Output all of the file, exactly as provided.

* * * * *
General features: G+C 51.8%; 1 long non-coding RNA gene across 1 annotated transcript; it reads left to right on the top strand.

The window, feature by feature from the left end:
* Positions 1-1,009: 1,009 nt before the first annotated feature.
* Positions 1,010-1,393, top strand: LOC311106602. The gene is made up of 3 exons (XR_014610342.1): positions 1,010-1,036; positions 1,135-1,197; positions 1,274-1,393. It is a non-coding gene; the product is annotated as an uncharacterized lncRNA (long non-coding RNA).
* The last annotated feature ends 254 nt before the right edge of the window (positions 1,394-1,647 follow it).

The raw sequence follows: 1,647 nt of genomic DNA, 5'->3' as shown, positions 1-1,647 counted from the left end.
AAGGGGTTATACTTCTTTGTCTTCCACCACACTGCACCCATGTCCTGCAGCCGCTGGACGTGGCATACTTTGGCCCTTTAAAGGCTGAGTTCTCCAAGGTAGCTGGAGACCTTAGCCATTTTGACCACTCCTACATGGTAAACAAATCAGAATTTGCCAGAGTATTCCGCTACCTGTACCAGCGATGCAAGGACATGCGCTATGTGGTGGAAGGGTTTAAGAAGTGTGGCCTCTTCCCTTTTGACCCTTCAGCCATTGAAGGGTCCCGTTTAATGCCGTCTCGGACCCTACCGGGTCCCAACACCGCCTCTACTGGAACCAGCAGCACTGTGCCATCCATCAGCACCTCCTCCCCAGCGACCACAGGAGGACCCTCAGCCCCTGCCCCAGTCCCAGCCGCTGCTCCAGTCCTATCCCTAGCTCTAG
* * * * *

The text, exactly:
General features: G+C 51.8%; 1 long non-coding RNA gene across 1 annotated transcript; it reads left to right on the top strand.

The window, feature by feature from the left end:
* Positions 1-1,009: 1,009 nt before the first annotated feature.
* Positions 1,010-1,393, top strand: LOC311106602. The gene is made up of 3 exons (XR_014610342.1): positions 1,010-1,036; positions 1,135-1,197; positions 1,274-1,393. It is a non-coding gene; the product is annotated as an uncharacterized lncRNA (long non-coding RNA).
* The last annotated feature ends 254 nt before the right edge of the window (positions 1,394-1,647 follow it).

The raw sequence follows: 1,647 nt of genomic DNA, 5'->3' as shown, positions 1-1,647 counted from the left end.
AAGGGGTTATACTTCTTTGTCTTCCACCACACTGCACCCATGTCCTGCAGCCGCTGGACGTGGCATACTTTGGCCCTTTAAAGGCTGAGTTCTCCAAGGTAGCTGGAGACCTTAGCCATTTTGACCACTCCTACATGGTAAACAAATCAGAATTTGCCAGAGTATTCCGCTACCTGTACCAGCGATGCAAGGACATGCGCTATGTGGTGGAAGGGTTTAAGAAGTGTGGCCTCTTCCCTTTTGACCCTTCAGCCATTGAAGGGTCCCGTTTAATGCCGTCTCGGACCCTACCGGGTCCCAACACCGCCTCTACTGGAACCAGCAGCACTGTGCCATCCATCAGCACCTCCTCCCCAGCGACCACAGGAGGACCCTCAGCCCCTGCCCCAGTCCCAGCCGCTGCTCCAGTCCTATCCCTAGCTCTAG